Home > Natural Witch (Magical Mayhem #1)(10)

Natural Witch (Magical Mayhem #1)(10)
Author: K.F. Breene

“No! Not that. Emery, please. You don’t understand—” Isaias pinched the casing in his hand and jerked, trying to throw it. It hit the desk and bounced back, hitting his side instead.

A puff of green was all the warning the spell gave. It ate through Isaias’s shirt like acid and into the skin of his stomach, burrowing down.

Isaias started to scream, twisting against the magical binding Emery had just constructed. Emery’s heart ached, but not because the spell had been intended for him. In that moment, he didn’t care that his mentor had wanted to kill him gruesomely in order to save himself. This was the man who had pulled him out of the darkness. The man who’d taught Emery and Conrad to use their incredible gifts. Call him sentimental, or a plain fool, but it killed him to see his mentor leave the world like this. Didn’t matter what Isaias had done.

“End it,” Emery said to Solas as he turned away from the grisly sight. “End his suffering.”

A bolt of lightning blasted down from the ceiling. It struck Isaias’s head. The screaming cut off suddenly.

The wind died down and silence filled the room.

Heavy-hearted, Emery stripped away his spells from the door.

“You are too soft for this war you fight,” Solas said as she stepped aside.

He didn’t meet her eyes. “Once upon a time, he was a father figure, of sorts. Regardless of the lies he told, for good or bad, he made me what I am. It’s hard to get around that.”

“I see. And when you meet the Mages’ Guild?”

He led her out of the building and back to the gateway between worlds. This had been a detour. A lingering question. Isaias had nothing to do with the guild members whose names he’d collected thus far. With the war Emery had inherited from Conrad.

The war he intended on fighting with everything he had.

It was time to truly face the guild. He knew the name of the hired gun that had killed his brother, knew the office that man had worked out of at the time, three years ago. He would visit that office in Seattle to start collecting more information. From then, he had but to follow the trail.

“When I meet the guild,” Emery said, “they will rue the day they tore apart my world.”

Chapter Six

Hollow metal poles clattered against the dirt walkway. I jumped, flinched, and spun, all at the same time. I’d even managed to grab my sweater and pull it tighter around my chest mid-spin. My reactions were at once fast and useless, something I never would’ve thought of a month ago.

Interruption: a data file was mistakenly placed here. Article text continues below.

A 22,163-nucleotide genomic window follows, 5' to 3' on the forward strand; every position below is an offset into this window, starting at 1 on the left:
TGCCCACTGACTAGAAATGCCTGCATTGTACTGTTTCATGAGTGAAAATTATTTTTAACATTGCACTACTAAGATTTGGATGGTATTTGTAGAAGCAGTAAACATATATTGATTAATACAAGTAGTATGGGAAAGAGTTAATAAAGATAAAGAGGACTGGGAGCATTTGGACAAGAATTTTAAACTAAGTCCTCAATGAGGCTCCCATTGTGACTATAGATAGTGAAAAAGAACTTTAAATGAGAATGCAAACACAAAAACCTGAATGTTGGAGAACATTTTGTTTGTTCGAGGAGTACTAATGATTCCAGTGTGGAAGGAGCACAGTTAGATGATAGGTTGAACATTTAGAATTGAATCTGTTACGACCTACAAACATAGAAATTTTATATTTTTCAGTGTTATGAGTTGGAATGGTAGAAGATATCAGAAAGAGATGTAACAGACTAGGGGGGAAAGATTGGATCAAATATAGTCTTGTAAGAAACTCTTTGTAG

“You’re so jumpy,” Geraldine, the stall neighbor on my left, said with a booming laugh. She brushed her short dirty-blonde hair out of her round face as she surveyed me. “You look like a ghost is following you around.”

There probably were ghosts following me around. How should I know? There were certain experiences that changed you, plain and simple. Like sitting in an old magical couple’s kitchen after a retreat-turned-bloody-battle and learning from them that mythical creatures were real. It was impossible to go through that and then return to reality as you knew it. Because even if everyone I’d talked to in New Orleans had been lying in some elaborate Penny is so gullible, let’s have some fun prank, there was still that floating ball of fire behind Reagan. There was still that inexplicable gothic church out in the middle of nowhere. And, oh, I don’t know, the cauldron spitting out patterns and colors that turned people into zombies!

Even my thoughts turned shrill at that last thought.

Because yes, it had been explained to me in calm tones that I had helped a powerful mage turn a bunch of unsuspecting women into zombies.

Me. Penny Bristol. The girl who had, until that point, lived a boring, uneventful, dull life of routine.

Which meant two things. One, I was a fool for randomly trusting a set of instructions without a description or even a title—lesson learned—and two, zombies were real. They weren’t caused by a super virus or an experiment gone wrong (yet); they were made by magic. By a potion that was stored, clear as day, in my noggin. So I had that riding around with me.

I blew out a breath. The three magical avengers from New Orleans thought I was a mage.

No, that wasn’t true.